Ask an Expert

Do I need to keep the heat on to prevent pipes freezing or is that the landlord's responsibility?

  • NYC landlord needs to provide a source of heat during the winter
  • Renters in single-family homes and new developments may pay for heat
  • As a tenant you have an obligation not to damage the building
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By Emily Myers  |
February 27, 2023 - 10:00AM
dripping copper pipe

You have an obligation not to damage the building by allowing pipes to freeze.

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My pipes froze and burst during the cold snap and now my landlord says I need to keep the heat on at all times. I pay for my own heat and it's very expensive. Is this my responsibility or my landlord's?

If you live in a New York City building with three or more apartments, your landlord is required to provide heat during the winter, our experts say. This means the indoor temperature during the day must be at least 68 degrees when it’s below 55 degrees outside from October to May. At night the temperature should be at least 62 degrees. This is referred to as heat season.

In most NYC apartments, your heat is included in your rent. But in single-family houses and some new developments, you may pay for heat separately. Your lease will spell this out.

As a tenant, you also have an obligation not to do anything that damages the building, says Justin C. Brasch, founding partner at Brasch Legal. This means you have a responsibility not to let the pipes freeze. “You’re not allowed to damage the building—you agreed to pay, you have got an obligation,” Brasch says.

It may be tempting to switch the heat off to reduce costs when you go on vacation, but there are practical reasons—namely avoiding frozen pipes—to set your thermostat to at least 55 degrees during the winter. 

Your rights under the warranty of habitability

Under the warranty of habitability—a set of requirements guaranteed by law in every lease—landlords must keep your apartment and the building safe and livable at all times. If you live in an apartment and the landlord isn't providing a source of heat, that's a violation of this law. Any lease that modifies your rights under the warranty of habitability would be unenforceable.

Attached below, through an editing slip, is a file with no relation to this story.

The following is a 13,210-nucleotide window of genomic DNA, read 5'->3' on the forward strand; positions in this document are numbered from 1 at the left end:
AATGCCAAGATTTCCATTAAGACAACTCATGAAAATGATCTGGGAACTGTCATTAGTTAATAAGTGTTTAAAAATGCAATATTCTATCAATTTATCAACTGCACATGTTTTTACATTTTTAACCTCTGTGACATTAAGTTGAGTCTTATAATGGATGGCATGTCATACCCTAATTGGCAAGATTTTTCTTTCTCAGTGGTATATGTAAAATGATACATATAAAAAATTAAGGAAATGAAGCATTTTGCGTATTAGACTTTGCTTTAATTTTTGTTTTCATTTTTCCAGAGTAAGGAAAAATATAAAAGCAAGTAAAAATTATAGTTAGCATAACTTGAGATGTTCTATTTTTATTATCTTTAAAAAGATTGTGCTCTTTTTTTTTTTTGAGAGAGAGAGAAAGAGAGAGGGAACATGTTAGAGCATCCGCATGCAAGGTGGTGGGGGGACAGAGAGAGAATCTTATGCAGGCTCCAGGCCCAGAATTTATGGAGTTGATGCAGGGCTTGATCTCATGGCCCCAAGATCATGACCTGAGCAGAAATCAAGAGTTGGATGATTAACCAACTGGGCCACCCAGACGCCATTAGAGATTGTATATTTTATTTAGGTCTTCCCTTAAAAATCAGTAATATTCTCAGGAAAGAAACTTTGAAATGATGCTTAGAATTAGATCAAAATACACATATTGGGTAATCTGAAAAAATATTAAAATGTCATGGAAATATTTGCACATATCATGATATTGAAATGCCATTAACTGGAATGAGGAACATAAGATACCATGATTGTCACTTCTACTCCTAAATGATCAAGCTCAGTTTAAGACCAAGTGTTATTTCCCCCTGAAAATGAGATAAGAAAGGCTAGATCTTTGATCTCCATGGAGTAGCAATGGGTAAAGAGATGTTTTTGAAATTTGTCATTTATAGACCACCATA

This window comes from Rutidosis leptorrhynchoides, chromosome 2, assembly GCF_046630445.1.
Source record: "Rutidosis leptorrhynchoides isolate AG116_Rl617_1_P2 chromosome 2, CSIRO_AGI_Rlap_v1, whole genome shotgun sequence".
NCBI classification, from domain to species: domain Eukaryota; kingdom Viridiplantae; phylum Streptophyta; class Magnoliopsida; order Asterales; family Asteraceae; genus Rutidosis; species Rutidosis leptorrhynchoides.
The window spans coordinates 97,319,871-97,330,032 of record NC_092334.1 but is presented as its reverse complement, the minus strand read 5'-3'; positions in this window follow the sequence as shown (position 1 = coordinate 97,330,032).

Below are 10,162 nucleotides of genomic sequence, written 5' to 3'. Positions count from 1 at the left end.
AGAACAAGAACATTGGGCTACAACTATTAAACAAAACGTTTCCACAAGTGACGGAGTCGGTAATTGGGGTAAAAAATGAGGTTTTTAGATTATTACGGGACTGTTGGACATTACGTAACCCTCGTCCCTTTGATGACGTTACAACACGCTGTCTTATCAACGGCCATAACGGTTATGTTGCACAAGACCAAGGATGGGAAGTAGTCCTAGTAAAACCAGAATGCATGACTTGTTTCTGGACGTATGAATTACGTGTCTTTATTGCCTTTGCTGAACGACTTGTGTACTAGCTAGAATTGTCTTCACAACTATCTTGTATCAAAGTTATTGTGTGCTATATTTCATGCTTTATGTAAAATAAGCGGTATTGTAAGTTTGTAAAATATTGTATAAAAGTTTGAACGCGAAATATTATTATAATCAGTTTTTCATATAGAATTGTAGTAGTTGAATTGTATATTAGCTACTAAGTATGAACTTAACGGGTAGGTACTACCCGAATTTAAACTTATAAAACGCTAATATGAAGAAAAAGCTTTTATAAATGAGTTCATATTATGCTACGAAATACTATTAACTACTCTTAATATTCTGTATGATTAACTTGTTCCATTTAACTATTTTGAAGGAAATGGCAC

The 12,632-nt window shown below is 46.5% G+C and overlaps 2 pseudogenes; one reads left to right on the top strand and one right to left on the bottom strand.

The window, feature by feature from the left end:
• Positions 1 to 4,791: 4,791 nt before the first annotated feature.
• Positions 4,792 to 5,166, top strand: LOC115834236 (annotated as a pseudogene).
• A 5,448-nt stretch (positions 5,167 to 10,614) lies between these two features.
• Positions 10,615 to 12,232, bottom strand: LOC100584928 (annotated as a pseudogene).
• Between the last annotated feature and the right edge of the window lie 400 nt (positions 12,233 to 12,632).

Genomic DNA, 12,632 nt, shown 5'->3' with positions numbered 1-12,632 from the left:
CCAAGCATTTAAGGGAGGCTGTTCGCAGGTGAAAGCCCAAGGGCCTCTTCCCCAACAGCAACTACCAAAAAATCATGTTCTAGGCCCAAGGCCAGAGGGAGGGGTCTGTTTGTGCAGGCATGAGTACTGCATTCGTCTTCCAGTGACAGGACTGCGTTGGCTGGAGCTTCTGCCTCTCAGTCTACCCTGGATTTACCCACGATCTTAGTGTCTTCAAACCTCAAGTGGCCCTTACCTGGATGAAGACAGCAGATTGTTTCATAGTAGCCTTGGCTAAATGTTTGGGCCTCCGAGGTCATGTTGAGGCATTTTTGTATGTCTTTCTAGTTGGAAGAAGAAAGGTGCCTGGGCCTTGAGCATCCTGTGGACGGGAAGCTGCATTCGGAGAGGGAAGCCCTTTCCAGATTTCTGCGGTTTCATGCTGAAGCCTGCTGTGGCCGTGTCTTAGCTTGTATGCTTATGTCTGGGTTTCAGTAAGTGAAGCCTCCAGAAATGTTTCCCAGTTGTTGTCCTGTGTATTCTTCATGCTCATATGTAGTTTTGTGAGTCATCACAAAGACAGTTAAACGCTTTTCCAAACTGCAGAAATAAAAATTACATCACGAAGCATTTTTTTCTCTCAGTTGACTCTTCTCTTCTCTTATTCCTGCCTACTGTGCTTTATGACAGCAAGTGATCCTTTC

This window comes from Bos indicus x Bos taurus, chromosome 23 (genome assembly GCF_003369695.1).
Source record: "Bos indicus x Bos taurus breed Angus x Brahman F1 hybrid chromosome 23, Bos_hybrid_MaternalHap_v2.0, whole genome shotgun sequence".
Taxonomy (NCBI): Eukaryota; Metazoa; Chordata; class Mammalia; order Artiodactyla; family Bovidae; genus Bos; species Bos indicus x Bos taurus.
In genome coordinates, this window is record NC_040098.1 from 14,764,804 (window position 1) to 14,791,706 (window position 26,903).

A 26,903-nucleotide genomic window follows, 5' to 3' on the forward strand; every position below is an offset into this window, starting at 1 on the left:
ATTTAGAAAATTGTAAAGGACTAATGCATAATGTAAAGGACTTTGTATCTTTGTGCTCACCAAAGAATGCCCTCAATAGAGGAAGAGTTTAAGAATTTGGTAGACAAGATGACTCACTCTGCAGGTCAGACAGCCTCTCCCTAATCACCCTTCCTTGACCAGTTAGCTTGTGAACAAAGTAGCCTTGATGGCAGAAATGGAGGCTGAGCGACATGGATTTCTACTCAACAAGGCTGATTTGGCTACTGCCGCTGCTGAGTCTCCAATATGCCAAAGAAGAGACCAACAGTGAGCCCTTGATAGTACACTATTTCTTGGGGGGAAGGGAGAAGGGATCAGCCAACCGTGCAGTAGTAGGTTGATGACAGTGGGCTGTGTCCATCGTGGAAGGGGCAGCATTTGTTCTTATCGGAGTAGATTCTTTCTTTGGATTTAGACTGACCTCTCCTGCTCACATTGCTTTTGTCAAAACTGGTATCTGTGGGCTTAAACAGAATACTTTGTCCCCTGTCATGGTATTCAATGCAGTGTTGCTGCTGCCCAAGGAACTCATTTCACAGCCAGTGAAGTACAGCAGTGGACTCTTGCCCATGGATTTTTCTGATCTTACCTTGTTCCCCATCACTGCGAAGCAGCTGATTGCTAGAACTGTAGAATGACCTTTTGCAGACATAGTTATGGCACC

In a single-family home, as in an apartment building, the landlord would need to provide the system for heating. If you have no heat, whether due to a broken boiler or another factor that’s out of your control, you may be entitled to a rent abatement.

How to make your apartment a comfortable temperature

Steam heating via radiators is the most common heating method in older NYC buildings and in most cases it is either on or off. This can sometimes result in you being too hot or too cold. One option is to install a thermostatic radiator valve on the radiator in order to regulate the temperature. 

Electric space heaters are allowed, but they can be expensive and should never be used with an extension cord or left on overnight. They should be kept at least three feet from bedding or furniture. Also, look for electric space heaters with an automatic shut-off feature, and only use ones that have the Underwriters Laboratories (UL) Mark. 

If you have trouble affording your heat, there are government assistance programs, which you can apply for to help you pay. 


Headshot of Emily Myers

Emily Myers

Senior Writer/Podcast Producer

Emily Myers is a senior writer, podcast host, and producer at Brick Underground. She writes about issues ranging from market analysis and tenants' rights to the intricacies of buying and selling condos and co-ops. As host of the Brick Underground podcast, she has earned four silver awards from the National Association of Real Estate Editors.

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